Dealing with a bereavement.
Dealing with a bereavement.
After ten and a half years of daily writing and a couple of published novels, I’m taking a much-needed break. Back at work, four days a week, and am busy with piano and language studies…
I finally go back tomorrow afternoon and can’t wait. A busy week lies ahead. As well as working, I will continue my piano practice (Liszt, Beethoven, Debussy) and language studies. I’m also booked in to provide live piano music at my local library on Saturday afternoon.
I haven’t done any creative writing this summer, other than a brief edit of my current novel. I hope to get back to that soon. At the moment, I don’t have any concrete plans for a fourth novel, although I’ve toyed with a few ideas.
Meanwhile, my debut novel Secrets by Lawrence Estrey is available from Amazon in paperback and e-book.
Check out the reviews for Secrets.
Newspaper article on author.
The summer break from work continues, but the sky is grey again and the air muggy. I go back to work next week. Looking forward to it after three months. I haven’t done any writing during this time, apart from a brief tidy up on my current novel, a psychological thriller for Young Adults, and I’m still waiting to hear back from an agent. In the meantime, I practise classical piano and continue to work on my French, German and Russian.
Occasionally, I like to look through some of my earlier writings and I found this one told through the eyes of a man in his early twenties:
‘No, Hope,’ he said. ‘Quit the I-need-you act. You and I are finished.’
He deactivated the hands-free kit and sped away in the car, past Stansted Airport, down the A120 and along flat country, continuing until he reached a lonely shore that looked grey against the darkening horizon and the dull flecks of rain. Hope had no idea of how much she’d hurt him. Hope didn’t understand anyone’s feelings but her own.
He stayed on the deserted sand in the wind, alone, staring out at the restless water and sipping milky sugary tea from a chipped flask, planning what to do next.
Soon, the summer will come to an end. Autumn, time for new challenges. The changing seasons. I haven’t done any writing this summer, apart from a brief tidy up on the manuscript and I’m still waiting to hear back from an agent. At the moment, I’m sifting through a number of ideas for a new novel, a choice, I think, between action of some sort (thrilling, tense) or a story more along the lines of a psychological drama (confusion, paranoia). In the meantime, I practise piano most days and study French, German and Russian.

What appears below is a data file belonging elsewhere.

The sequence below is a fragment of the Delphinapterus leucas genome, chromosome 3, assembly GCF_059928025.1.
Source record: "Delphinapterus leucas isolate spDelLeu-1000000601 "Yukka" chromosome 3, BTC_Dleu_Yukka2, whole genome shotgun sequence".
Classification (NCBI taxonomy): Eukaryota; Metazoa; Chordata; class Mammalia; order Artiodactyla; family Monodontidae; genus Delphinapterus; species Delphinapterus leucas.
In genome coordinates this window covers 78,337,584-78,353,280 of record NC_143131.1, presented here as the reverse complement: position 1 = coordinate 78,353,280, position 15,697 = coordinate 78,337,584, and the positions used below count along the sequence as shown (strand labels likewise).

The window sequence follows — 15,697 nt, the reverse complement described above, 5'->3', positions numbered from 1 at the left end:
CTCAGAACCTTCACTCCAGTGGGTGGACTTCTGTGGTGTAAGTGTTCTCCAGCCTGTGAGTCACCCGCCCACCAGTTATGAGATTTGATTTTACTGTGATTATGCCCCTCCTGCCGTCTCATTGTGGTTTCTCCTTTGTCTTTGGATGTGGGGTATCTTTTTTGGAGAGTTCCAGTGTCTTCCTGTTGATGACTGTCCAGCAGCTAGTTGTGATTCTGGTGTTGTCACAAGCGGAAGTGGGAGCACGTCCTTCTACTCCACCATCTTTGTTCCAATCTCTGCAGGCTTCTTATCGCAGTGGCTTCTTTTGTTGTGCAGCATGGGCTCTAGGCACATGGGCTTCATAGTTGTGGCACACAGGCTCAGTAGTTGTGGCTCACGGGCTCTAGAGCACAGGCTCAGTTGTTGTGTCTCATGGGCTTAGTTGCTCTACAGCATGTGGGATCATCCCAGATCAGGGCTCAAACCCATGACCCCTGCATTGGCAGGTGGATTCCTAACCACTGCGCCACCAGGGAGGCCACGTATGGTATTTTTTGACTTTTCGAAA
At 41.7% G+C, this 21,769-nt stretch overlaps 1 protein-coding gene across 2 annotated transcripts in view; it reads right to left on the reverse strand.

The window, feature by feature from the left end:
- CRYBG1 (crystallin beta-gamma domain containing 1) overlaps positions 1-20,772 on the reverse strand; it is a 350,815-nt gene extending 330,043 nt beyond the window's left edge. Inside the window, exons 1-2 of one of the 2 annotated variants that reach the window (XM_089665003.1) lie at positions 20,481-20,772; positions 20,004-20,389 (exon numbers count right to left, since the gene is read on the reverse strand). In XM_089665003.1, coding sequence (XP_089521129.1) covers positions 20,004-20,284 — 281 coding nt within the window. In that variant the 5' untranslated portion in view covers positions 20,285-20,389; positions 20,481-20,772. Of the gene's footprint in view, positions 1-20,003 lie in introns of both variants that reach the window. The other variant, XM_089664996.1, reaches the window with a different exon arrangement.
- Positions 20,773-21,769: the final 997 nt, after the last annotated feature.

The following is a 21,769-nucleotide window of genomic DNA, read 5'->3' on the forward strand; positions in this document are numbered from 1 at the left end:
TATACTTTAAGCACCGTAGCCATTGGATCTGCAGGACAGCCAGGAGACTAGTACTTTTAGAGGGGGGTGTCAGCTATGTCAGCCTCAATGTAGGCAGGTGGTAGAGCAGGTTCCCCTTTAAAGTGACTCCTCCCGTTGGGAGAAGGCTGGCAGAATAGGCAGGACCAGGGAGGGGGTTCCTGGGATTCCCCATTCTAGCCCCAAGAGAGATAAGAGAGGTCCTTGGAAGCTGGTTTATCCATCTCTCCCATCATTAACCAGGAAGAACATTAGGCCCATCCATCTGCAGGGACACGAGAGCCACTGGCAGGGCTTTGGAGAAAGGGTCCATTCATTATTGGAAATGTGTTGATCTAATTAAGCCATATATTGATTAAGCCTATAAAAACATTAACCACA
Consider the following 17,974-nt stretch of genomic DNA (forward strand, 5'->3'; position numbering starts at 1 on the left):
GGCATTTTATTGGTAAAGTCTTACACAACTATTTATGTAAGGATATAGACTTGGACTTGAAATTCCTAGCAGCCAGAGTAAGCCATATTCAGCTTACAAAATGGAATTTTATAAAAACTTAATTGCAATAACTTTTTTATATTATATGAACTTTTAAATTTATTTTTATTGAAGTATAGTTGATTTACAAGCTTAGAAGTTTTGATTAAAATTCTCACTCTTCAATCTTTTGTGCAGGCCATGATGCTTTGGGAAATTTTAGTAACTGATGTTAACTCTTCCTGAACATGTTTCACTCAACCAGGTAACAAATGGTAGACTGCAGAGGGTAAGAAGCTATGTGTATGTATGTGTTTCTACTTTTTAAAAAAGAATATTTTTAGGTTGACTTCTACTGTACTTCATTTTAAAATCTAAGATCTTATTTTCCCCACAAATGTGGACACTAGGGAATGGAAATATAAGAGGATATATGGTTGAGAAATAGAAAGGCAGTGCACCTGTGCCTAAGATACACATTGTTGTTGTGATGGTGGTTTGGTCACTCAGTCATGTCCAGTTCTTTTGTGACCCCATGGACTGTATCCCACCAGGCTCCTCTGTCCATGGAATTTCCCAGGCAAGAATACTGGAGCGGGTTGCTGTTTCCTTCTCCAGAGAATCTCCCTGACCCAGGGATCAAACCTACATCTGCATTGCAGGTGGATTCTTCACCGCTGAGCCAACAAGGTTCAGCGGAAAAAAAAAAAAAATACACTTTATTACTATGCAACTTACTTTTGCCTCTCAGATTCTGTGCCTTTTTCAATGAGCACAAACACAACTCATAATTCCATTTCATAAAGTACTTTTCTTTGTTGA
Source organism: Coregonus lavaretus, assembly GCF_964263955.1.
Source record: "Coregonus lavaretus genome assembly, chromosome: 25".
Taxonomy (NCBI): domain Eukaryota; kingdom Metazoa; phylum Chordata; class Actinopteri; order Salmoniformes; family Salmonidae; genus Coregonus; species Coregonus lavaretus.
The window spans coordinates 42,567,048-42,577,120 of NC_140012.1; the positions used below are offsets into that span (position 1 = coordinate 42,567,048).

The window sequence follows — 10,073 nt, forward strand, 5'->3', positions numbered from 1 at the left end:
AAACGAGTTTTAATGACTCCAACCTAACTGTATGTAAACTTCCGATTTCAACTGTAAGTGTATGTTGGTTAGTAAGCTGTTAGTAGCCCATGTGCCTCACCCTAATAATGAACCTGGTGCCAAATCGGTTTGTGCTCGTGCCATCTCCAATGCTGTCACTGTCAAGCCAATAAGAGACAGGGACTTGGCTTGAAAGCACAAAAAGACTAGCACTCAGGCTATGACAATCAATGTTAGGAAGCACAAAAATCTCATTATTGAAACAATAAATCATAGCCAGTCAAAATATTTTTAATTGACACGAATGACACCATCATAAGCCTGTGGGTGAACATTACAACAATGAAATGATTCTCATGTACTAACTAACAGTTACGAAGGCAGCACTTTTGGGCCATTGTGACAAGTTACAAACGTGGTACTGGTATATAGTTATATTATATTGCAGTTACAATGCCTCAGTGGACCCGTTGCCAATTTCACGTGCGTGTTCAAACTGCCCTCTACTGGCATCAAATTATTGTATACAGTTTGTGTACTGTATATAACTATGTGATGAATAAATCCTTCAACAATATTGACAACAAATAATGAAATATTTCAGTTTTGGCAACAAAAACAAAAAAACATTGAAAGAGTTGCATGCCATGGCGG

Just looking through old writing projects that never really took off, generally because I had too many things happening at once and readers wanted a more structured piece. I’ve always loved a good psychological thriller.
In the following section, set in Dorset and Hertfordshire, a man in his mid twenties becomes increasingly obsessed with the woman whose family were responsible for the break up of his own fifteen years earlier. At this point in the story, he heads back to his room in north London and crashes out:
He began to drift away into a mishmash of unsettling dreams; dreams of meadows and orchards and abandoned farmhouses; of chickens feeding on sawdust and maize by a fence of barbed wire in the midst of an August heat wave; of petrol cans and parched grass and an old wooden barn in the centre of a field. The scene changed and he saw Laura once more, her raven coloured hair damp after her early morning swim. His beautiful Laura had come back to him after leaving without a word. She was standing in front of him near the boat huts on the shore, her face close to his, almost touching his, her hair smelling of the sea. Then, the scene changed again. He and Laura were a few miles from the old farmhouse. He saw himself chasing her across a wild stretch of heather in the rain. Laura was running in diagonal lines, screaming as she tried to get away from him. She tore along a muddy trail down a hill towards a solitary grey house with smoke coming from a tall chimney beyond the trees in the distance. He was pleading with her to stop, telling her that it wasn’t how it seemed, but she continued to run.
He bolted forward with a shout.
A lingering, humid summer – that’s how I would describe this one. Still waiting to hear on my third novel, a Young Adult thriller about a group of music students. In the meantime, the heavy weather continues, electrical and sticky. I practise piano most days and spend my free time studying foreign languages – Russian, French and German. I’m learning Liszt’s 12th Hungarian Rhapsody and trying to get fluent in French.
Not a bad summer, but quite tedious.